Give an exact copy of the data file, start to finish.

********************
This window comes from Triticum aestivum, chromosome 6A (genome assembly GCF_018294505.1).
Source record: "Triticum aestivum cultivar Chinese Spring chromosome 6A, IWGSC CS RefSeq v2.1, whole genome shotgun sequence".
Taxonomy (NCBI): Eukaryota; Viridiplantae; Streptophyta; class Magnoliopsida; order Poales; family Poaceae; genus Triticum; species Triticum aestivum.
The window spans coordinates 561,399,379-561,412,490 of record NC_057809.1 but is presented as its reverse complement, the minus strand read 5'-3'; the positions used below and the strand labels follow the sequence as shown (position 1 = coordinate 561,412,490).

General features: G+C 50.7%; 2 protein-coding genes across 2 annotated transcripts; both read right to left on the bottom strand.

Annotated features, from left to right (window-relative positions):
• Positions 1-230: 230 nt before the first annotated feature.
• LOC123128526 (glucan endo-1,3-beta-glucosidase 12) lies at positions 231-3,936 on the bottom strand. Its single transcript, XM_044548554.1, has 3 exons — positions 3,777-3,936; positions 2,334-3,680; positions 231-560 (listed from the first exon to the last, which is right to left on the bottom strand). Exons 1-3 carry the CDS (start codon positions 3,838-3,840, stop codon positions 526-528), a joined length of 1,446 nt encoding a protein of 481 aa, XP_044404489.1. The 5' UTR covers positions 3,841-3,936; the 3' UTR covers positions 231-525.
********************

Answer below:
This window comes from Triticum aestivum, chromosome 6A (genome assembly GCF_018294505.1).
Source record: "Triticum aestivum cultivar Chinese Spring chromosome 6A, IWGSC CS RefSeq v2.1, whole genome shotgun sequence".
Taxonomy (NCBI): Eukaryota; Viridiplantae; Streptophyta; class Magnoliopsida; order Poales; family Poaceae; genus Triticum; species Triticum aestivum.
The window spans coordinates 561,399,379-561,412,490 of record NC_057809.1 but is presented as its reverse complement, the minus strand read 5'-3'; the positions used below and the strand labels follow the sequence as shown (position 1 = coordinate 561,412,490).

General features: G+C 50.7%; 2 protein-coding genes across 2 annotated transcripts; both read right to left on the bottom strand.

Annotated features, from left to right (window-relative positions):
• Positions 1-230: 230 nt before the first annotated feature.
• LOC123128526 (glucan endo-1,3-beta-glucosidase 12) lies at positions 231-3,936 on the bottom strand. Its single transcript, XM_044548554.1, has 3 exons — positions 3,777-3,936; positions 2,334-3,680; positions 231-560 (listed from the first exon to the last, which is right to left on the bottom strand). Exons 1-3 carry the CDS (start codon positions 3,838-3,840, stop codon positions 526-528), a joined length of 1,446 nt encoding a protein of 481 aa, XP_044404489.1. The 5' UTR covers positions 3,841-3,936; the 3' UTR covers positions 231-525.